But I had no idea how much it meant to the country at the time, and the extent to which the sport had been used as a political tool. I remember listening to the team singing the anthem Nkosi Sikele iAfrika — my sister and I would chant along every time the Springboks played that year — but had no idea how significant it was for the nearly all-white squad to be singing the Xhosa song. All we cared about was spotting our favourite player, scrum half Joost van der Westhuizen.

Many years ago — a year after I was born in fact — my father went on a playing tour of South Africa as part of an international line-up called the Tokkie Dragons, put together by Tokkie Smith, the man who started the famed Hong Kong Sevens. When my dad came home, there was such a storm of controversy over the fact that he had ignored international sporting sanctions against South Africa because of apartheid. He was subsequently banned for life at home, although this was eventually reduced to a year and he resumed playing for, and then coached the national team.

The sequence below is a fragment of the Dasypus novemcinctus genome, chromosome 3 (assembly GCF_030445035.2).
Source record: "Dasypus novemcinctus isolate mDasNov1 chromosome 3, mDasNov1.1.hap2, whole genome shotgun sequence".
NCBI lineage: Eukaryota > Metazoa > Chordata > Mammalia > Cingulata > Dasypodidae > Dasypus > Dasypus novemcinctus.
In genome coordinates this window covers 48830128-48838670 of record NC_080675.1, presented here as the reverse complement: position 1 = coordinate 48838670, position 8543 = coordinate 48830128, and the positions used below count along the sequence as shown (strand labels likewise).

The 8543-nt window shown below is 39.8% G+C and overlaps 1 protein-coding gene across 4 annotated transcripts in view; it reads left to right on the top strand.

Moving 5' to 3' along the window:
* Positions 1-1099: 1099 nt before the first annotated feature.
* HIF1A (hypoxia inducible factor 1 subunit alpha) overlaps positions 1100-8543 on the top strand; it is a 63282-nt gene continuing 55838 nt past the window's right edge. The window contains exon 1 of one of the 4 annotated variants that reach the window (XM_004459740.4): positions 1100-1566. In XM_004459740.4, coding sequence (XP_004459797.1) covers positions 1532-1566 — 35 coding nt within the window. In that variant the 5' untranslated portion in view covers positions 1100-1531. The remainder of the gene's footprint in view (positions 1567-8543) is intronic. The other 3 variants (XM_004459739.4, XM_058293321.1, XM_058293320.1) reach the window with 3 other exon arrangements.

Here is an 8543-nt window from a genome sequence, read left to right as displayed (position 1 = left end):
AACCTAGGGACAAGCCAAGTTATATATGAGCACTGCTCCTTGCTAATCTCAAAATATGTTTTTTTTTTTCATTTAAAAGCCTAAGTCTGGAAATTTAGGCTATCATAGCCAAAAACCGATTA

When I was older, I read all the newspaper clippings about my dad that my parents had cut out and collected from all those years and I had a vague sense of what transpired. But reading about apartheid and rugby in Carlin’s book gave me a much deeper understanding of what was at stake. In the closing chapters, the book brought tears to my eyes at quite a few passages. I could just imagine all the torrid, tense emotions involved on the day of the world cup final and even more so, what these hulking men were working towards.

Now I’m really looking forward to watching the movie.


December 27, 2009

I dread going to work tomorrow. I’m even more exhausted than when I started this long weekend. Lots of socialising and eating and singing though. Thank you everyone who made all of it happen.

Am going to watch one episode of TBBT before going to bed.



August 8, 2009

It’s going to be a busy weekend! Originally meant to be overseas — topo reminded me this morning where we were supposed to be — but plans fell through. I was in Hong Kong not too long ago but I’m itching to go away again and my next trip in a month’s time seems tooo far away. Can’t wait to get out.

Anyway lots of stuff lined up over the next few days, hope everyone has a happy national day too 🙂